|A 'Puppy Lift' - from both sides|
|Wednesday, 07 September 2011 08:18|
I had followed the previous ones from afar: reading the updates, seeing the e-mails, donating, and praying that they’d be able to get many puppies safely to their new lives in the US. But to be there while the actual puppy lift was happening was, to me, an extra bonus.
Some new crates arrived from the states the same day that I did. The new crates have to be assembled and the used ones have to be checked for safety. Then there’s the task of labeling each one with the destination and names of the pups that will be inside.Back to the selection of dogs: when there are approximately 400 canines at HSGB, it is no easy task to pick out the prospective passengers. One limitation is that most shelters will only take puppies and young dogs, teenagers if you will; some places limit the size they will accept by weight. Nonetheless, there are still plenty to choose from. While I was not involved in the selection process, I saw how difficult it was for those in charge to “make the cuts”. The dogs have to be in good health and old enough to travel. A few lucky adults were able to go to breed specific rescues, such as Siberian Huskie or Doberman.
Once the dogs are chosen, the paperwork has to be done. There are kennel cards and health certificates required for each one. There are also requirements for paperwork for the flight. This all takes hours of time and effort, in particular by the director and medical staff. Everything must be in order when they depart.
A few days before they leave, all the dogs have to be bathed; the littlest pups must be bathed the morning of their departure (for obvious reasons!)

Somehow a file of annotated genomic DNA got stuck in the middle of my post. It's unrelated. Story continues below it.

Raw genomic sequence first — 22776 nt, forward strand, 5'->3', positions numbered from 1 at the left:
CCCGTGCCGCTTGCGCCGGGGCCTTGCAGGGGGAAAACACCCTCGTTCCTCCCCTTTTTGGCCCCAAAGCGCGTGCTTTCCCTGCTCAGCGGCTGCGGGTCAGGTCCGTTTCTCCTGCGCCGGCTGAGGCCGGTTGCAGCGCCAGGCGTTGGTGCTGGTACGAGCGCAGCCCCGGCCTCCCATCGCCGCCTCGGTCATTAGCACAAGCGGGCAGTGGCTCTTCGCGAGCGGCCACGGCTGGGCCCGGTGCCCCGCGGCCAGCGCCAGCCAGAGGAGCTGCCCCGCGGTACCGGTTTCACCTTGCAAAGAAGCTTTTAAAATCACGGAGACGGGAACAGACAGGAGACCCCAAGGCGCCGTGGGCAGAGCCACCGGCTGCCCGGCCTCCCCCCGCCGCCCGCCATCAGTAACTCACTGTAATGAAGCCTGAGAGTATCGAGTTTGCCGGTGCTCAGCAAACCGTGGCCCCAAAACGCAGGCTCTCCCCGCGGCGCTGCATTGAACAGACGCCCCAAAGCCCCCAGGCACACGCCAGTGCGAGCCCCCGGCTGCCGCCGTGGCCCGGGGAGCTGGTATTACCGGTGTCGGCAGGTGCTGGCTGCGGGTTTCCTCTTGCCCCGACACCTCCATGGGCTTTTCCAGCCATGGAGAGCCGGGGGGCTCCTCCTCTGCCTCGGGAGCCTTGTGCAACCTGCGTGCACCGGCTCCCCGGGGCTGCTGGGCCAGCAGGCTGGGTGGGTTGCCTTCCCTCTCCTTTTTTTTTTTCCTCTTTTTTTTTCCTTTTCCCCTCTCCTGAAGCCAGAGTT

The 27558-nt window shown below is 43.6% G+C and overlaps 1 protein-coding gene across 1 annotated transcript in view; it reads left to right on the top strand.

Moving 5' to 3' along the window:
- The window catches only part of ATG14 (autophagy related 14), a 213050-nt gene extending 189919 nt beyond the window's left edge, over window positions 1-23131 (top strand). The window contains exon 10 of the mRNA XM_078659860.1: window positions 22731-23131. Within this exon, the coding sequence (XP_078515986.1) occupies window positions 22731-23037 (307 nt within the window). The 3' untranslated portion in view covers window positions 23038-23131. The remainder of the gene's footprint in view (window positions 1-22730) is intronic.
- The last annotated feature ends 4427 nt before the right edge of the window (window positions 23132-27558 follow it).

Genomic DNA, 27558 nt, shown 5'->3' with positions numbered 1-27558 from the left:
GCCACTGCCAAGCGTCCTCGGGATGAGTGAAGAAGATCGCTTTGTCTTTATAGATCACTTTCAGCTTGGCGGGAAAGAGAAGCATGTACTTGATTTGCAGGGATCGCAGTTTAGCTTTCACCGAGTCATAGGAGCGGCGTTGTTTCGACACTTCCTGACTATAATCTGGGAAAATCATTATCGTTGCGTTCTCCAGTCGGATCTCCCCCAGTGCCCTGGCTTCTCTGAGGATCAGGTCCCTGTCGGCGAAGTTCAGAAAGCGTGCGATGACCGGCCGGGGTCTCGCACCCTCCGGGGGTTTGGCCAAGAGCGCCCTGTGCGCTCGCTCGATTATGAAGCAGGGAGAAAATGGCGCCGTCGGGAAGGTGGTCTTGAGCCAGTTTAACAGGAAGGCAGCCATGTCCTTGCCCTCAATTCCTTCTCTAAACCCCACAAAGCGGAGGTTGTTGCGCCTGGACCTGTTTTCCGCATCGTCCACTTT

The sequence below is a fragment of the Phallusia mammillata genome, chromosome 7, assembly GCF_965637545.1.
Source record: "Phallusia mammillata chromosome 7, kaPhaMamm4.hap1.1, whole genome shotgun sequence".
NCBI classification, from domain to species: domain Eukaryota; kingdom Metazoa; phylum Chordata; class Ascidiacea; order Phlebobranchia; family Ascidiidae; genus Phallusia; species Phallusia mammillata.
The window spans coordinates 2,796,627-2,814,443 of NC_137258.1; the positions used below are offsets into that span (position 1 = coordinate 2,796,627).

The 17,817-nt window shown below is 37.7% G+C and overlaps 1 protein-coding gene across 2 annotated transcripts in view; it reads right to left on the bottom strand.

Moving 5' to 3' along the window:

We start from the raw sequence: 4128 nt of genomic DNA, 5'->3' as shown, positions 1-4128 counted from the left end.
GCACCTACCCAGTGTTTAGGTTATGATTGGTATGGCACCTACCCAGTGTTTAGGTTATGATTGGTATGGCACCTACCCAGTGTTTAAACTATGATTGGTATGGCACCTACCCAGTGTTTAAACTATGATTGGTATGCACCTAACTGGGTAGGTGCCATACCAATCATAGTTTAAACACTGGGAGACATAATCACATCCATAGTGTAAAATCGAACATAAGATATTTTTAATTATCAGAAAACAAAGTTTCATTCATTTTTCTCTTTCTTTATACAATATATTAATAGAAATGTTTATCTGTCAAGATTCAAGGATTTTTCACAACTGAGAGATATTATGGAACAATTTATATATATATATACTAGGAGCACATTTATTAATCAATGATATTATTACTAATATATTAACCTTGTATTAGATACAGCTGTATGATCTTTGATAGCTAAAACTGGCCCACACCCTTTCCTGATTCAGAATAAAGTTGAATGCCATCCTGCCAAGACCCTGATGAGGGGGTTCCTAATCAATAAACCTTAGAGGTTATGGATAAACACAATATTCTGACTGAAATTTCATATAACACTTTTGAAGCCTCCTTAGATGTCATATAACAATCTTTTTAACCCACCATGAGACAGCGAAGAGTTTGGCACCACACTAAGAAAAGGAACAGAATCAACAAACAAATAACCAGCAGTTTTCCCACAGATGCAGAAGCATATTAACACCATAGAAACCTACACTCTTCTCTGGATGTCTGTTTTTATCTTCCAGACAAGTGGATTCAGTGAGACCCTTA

Early that day (which was Monday August 15th), staff started getting the dogs ready to go; each must be put in his or her assigned crate; sometimes there are two or three young dogs together and in some cases, for the small puppies, a much larger number travel together. The paperwork for each dog must be attached to the appropriate crate.
And as heart-warming as witnessing a puppy lift is, it is equally heartbreaking to realize that there are three times that number of dogs and pups still remaining at the shelter, their chances of getting adopted into a good home slim at best.
Some will spend their entire and often short lives living at the shelter. Yes, they are well cared for, get sufficient food and exercise and needed medical care. But for anyone who has ever connected with a dog, it is obvious that they deserve more.
Can’t you find it in your heart to do your part? Spay or neuter your pet; adopt from the shelter, don’t buy or breed; volunteer your time; make a donation. Everyone can do something!
Visit the Humane Society of Grand Bahama shelter on Coral Rd. (just before the airport) or call (242) 352-2477.
Photo 1: Author Stephanie Winus relaxes with a friend during her visit the to Humane Society of Grand Bahama in the midst of an 'Operation Puppy Lift'
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